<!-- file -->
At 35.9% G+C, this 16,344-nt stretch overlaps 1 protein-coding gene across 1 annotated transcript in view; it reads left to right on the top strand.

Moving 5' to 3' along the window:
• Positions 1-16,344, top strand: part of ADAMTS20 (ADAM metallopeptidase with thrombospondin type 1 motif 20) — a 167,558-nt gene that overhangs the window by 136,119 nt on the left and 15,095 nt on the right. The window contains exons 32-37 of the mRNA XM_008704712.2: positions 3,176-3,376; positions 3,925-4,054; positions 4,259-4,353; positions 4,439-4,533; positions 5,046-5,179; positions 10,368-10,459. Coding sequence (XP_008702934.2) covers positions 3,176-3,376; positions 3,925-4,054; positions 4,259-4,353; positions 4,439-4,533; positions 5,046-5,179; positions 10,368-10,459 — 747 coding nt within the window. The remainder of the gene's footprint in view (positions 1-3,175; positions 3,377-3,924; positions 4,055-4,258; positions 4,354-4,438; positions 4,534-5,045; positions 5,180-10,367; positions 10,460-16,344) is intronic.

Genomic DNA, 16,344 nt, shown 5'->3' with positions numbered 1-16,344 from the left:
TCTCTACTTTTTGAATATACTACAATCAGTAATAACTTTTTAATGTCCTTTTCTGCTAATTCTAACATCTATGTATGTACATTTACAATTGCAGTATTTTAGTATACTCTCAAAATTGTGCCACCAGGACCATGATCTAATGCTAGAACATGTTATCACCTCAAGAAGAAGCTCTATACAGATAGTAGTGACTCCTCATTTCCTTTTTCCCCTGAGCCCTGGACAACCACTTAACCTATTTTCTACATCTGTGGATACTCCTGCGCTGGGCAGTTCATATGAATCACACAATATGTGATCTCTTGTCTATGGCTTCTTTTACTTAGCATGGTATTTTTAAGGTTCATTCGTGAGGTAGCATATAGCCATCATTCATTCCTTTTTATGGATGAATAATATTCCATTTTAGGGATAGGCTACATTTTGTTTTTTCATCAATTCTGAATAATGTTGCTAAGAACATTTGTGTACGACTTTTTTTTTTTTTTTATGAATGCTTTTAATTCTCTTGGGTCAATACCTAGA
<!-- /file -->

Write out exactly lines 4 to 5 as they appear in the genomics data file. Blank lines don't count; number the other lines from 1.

Genomic DNA, 16,344 nt, shown 5'->3' with positions numbered 1-16,344 from the left:
TCTCTACTTTTTGAATATACTACAATCAGTAATAACTTTTTAATGTCCTTTTCTGCTAATTCTAACATCTATGTATGTACATTTACAATTGCAGTATTTTAGTATACTCTCAAAATTGTGCCACCAGGACCATGATCTAATGCTAGAACATGTTATCACCTCAAGAAGAAGCTCTATACAGATAGTAGTGACTCCTCATTTCCTTTTTCCCCTGAGCCCTGGACAACCACTTAACCTATTTTCTACATCTGTGGATACTCCTGCGCTGGGCAGTTCATATGAATCACACAATATGTGATCTCTTGTCTATGGCTTCTTTTACTTAGCATGGTATTTTTAAGGTTCATTCGTGAGGTAGCATATAGCCATCATTCATTCCTTTTTATGGATGAATAATATTCCATTTTAGGGATAGGCTACATTTTGTTTTTTCATCAATTCTGAATAATGTTGCTAAGAACATTTGTGTACGACTTTTTTTTTTTTTTTATGAATGCTTTTAATTCTCTTGGGTCAATACCTAGA